“You’re such a calm mother. You don’t get all stressed out about your kids.”
Hmm, I had to think that over.
Was that a compliment or an insult? Does that mean I let my kids get away with whatever they want? Or does it mean I’m flexible?
I wasn’t sure. But it did leave me wondering, what type of mother am I, anyway?
Did I choose to be a certain way, or did my kids choose it for me?
Am I the mother I dreamed of being, or the mother my kids dream of having?
I tried to think back to the mother I dreamed of being, the one I imagined before I met my adorable, mischievous, fun loving, energetic clan.
I thought about the socks. Yes, socks. They play a big role in my transition from the mother of my dreams, to the mother of my kids’ dreams.
I love when kids have socks and shirts that match. I love turquoise socks that match a turquoise tshirt of a little two year old; bright yellow socks that match perfectly with a three year old’s top. Whatever the color, I always had a thing for anything but black and white; I just liked it. And I knew how I’d dress my kids; I had all the colors for all the outfits. It just looked so neat and sharp.
And then I was blessed with kids. My oldest started walking. He got shoes. Hooray, now for sure the socks won’t fall off!
Apparently he didn’t like socks. And he would take them off and go barefoot whenever possible. And the oldest sure sets the tone for the rest of the kids.
My kids love to go barefoot.
The mother of my dreams despises when kids are barefoot; to me it looks like they belong in a third world country. It looks unkempt. Dirty. After all, I’m a city girl. We don’t go barefoot.
The kids got older. They still like to go barefoot. And as soon as we arrive anywhere, most of them have their socks and shoes off. There’s not a house we visit that doesn’t have a souvenir of our stay – a sock in some random size, found under the couch.
And the van. On my most recent cleaning, I found 7 single socks. Of course the rule is you must take your shoes and socks out of the van with you. But when I’m holding the baby in one hand, four bags in the other, trying to get my kids out before they detour to the front seat to test the horn…well, I’m not always remembering to remind them. And in the excitement of coming home, the socks stay behind.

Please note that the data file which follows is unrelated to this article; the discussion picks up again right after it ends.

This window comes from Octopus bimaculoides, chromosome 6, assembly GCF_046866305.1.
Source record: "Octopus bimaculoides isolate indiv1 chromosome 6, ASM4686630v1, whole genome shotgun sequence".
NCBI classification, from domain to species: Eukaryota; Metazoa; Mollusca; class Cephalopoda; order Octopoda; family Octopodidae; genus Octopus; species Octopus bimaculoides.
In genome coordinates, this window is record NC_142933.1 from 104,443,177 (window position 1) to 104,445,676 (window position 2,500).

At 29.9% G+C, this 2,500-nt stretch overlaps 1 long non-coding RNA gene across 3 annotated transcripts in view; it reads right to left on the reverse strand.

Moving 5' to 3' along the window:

And I realized my kids gave me a choice. Will you be the mother of your dreams or the mother of our dreams? Will you force us to be the way you like, or will you let us be the way we like? Will we have the talents that you want, or the talents that we want?
And sometimes it’s the former, and sometimes it’s the latter. I draw the line at safety!
They give me choices all day long.
But the socks have taught me a lesson.
I still don’t go in the backyard barefoot. But they can go.
I still can’t handle walking on a kitchen tile floor barefoot. But they can like it.
And they will have dirty feet. And I will be the mother of their dreams, who loves them more than silly mismatched socks.
So I simplified. Each child has a different color sock. Neutral colors that match everything. 3 and 4 year old have beige, 6 year old has brown etc They have lots of their color. And if one goes missing, it doesn’t drive me crazy because they all match up with each other. I look for ways to eliminate the stress. There’s a sock bucket in the garage so they can put their socks in there before they get lost in the unknown corners of the house. And a sock drawer in the laundry room where everyone can find their new socks.
And if letting go of the mother of my dreams is the solution, well then that’s the way I choose to go.
Although I still do sneak in a few argyle socks for Shabbos, at my own risk. And yesterday we were all in the car, ready to roll. My three year old was so proud, strapped in to his seat by himself and announced he even put on his socks and shoes. I glanced over my shoulder. One black and red argyle; one beige. I smiled.
Boy have I come a long way!
And when I see the kids pushing the couch across the room, a big no-no of the mother of my dreams, I take a deep breath. They’re giving me a choice. They know what’s ok and what’s not. But they’re challenging me; will I “play along:” and lose it or will I ignore it and not give them the negative attention?
In the mother of my dreams, I didn’t imagine a houseful of boys. I didn’t know what roughhousing really was. I didn’t know how high boys like to climb. I didn’t know what the boys’ version of fun was.
My kids have taught me. They’ve trained me.
And I discovered that you can’t necessarily have both ways and they don’t always overlap; I need to make choices.
Will I be the mother of my dreams, or the mother of my kids’ dreams?
No, I didn’t choose what type of mom I’d be. My kids did.
They made me the mother that I am. And they continue to do that every single day.
And the truth is, their version of the dream mom is way more realistic and practical than mine.